March 4, 2013 at 2:41 AMWe know what makes us into good musicians: Practice! But where do you get your motivation to practice?
After teaching for 20+ years, I'm convinced that motivation to practice is the single most important factor in a student's success. And for a professional, staying motivated and inspired is key to staying a musician!
I think that a person can be motivated to practice by a number of different things, and that those things likely change throughout life. Your motivation as a young child be in the hands of your parents -- your are motivated by Mom's nagging, or some kind of reward from your parents. Or, you might be motivated by playing a particular piece or concerto: the next piece in the book, or the Tchaikovsky Concerto.
You could be the kind of person who has cultivated a daily practice and is motivated by the daily devotion of keeping up that practice. Or, maybe you are madly in love with someone who inspires you to practice, or even maybe you have a "professional crush" on another musician you admire and want to be like. Maybe your teacher or mentor inspires you. I'm very motivated by having a performance -- somehow, I'm a person who needs a deadline! I'd like to get myself into that devotional practicer mode, though, as it's a bit more consistent.
You are probably motivated by a combination of things, but I'm interested in what motivates you most, currently, to practice, when you practice!
As an adult beginner, I feel like I need to take advantage of the opportunity to learn because otherwise the money is just being wasted. And since I'm taking up a valuable learning slot, it needs to be worthwhile to my teacher too. I can imagine it must be terribly frustrating to have a student who doesn't put in the requisite effort.
Except the obvious as to not waste my time and money (even more when it's my parents that still help until I graduate in something...) my love of music and my natural perfectionist behaviour.
My principal sources of motivation are these two:
Recitals and performances(but I just do some when I have plenty of time to prepare it)
In everyday life: my lessons (teacher) and my idols. I have a deep admiration for the great players and my top 7-8 idols all have printed pictures of them in my practice studio. Even though I'm not at all in their context, talent range or even era, I feel less alien since there are no musicians and even less good ones around me (thus no one to look up to). I recently had the luck to have the best present ever: an autograph vinyl of my "most" favorite idol. Even though I never would have asked and expect such a gift. I must tell that it's a pretty motivational item and a heck of a lucky charm!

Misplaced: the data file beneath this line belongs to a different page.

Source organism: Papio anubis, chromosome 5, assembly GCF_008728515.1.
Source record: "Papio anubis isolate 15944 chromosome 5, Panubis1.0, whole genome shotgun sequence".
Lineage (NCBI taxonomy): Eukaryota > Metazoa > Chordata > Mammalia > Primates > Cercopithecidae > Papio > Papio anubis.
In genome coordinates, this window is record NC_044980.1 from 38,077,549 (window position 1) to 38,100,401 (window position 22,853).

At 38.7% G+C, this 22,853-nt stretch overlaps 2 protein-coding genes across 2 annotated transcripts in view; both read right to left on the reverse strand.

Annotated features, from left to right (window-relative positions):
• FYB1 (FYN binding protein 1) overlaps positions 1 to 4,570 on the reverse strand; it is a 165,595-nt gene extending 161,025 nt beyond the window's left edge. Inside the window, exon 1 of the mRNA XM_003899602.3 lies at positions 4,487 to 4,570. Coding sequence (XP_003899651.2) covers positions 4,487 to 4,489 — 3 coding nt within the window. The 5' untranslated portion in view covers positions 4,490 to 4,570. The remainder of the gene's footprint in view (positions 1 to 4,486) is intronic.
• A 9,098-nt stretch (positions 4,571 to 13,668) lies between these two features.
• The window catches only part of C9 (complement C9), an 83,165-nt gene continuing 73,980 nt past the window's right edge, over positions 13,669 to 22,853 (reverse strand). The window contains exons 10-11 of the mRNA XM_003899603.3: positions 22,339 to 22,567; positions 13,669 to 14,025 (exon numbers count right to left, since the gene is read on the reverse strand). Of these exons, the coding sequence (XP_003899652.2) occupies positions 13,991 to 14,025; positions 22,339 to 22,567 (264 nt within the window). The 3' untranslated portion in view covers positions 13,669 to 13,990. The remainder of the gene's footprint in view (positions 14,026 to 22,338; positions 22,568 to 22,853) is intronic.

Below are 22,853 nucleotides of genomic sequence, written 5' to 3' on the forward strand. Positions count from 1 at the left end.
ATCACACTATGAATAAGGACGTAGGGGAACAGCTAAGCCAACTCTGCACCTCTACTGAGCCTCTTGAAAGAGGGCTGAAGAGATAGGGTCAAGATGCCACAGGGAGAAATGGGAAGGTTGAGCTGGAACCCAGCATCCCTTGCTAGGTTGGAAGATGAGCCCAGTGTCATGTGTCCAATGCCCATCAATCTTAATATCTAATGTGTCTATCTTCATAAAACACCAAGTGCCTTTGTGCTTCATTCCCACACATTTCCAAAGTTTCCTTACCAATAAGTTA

And I forgot the most important... my beloved violin that is very tempermental but has my dream sound. You just can't work everyday with a partner you hate :)
I feel so blessed that I started playing violin at a early age and that I have been able to make a living out of it. Otherwise I would go mad :D.
Established as a child. Daily time duly spent(on the piano, actually) because if one was in lessons, one practiced. (Arguing was saved for other subjects in the early teen years. :-)
I'd like to keep the current modicum of ability, let alone grow a bit.
3. Pride. See "Fear".
4. It works.
I heard Stern live in the 80's. 'Nuff said.
5. What a great way to spend your time.
In that case it is really because I enjoy giving the performances the most when I am well prepared, not so much because I fear judgement or am concerned about the outcome, per se. I find the most joy in orchestral playing when I am cruising along on my part, playing well, not getting distracted or frustrated, listening to the other parts when appropriate, responding to the conductor, getting caught up in the music rather than the notes. When I am experiencing "flow."
I am not that great a sight-reader and I am not good at faking, either, so the only way I can get to that point of bliss is to practice.
I am also motivated to avoid the contrasting experience, of sitting there in the middle of the orchestra, lost, while the whole thing goes on around me and I stare at the music trying to figure out where the heck we are. (I've been there, too, and I have no desire to go back.) The only reliable way out of that thicket for me is, again, to practice and know my part well.
I used to feel guilty about not being a daily or devotional practicer, but I've decided to let that go. If I have to do something every day that is more complicated than brushing my teeth, I will come to resent it and likely quit. While I would probably make more and faster progress if I practiced every day, I make some--enough--by practicing most days and more when I have a concert coming up. Whereas if I got resentful and quit, I wouldn't make any progress at all.
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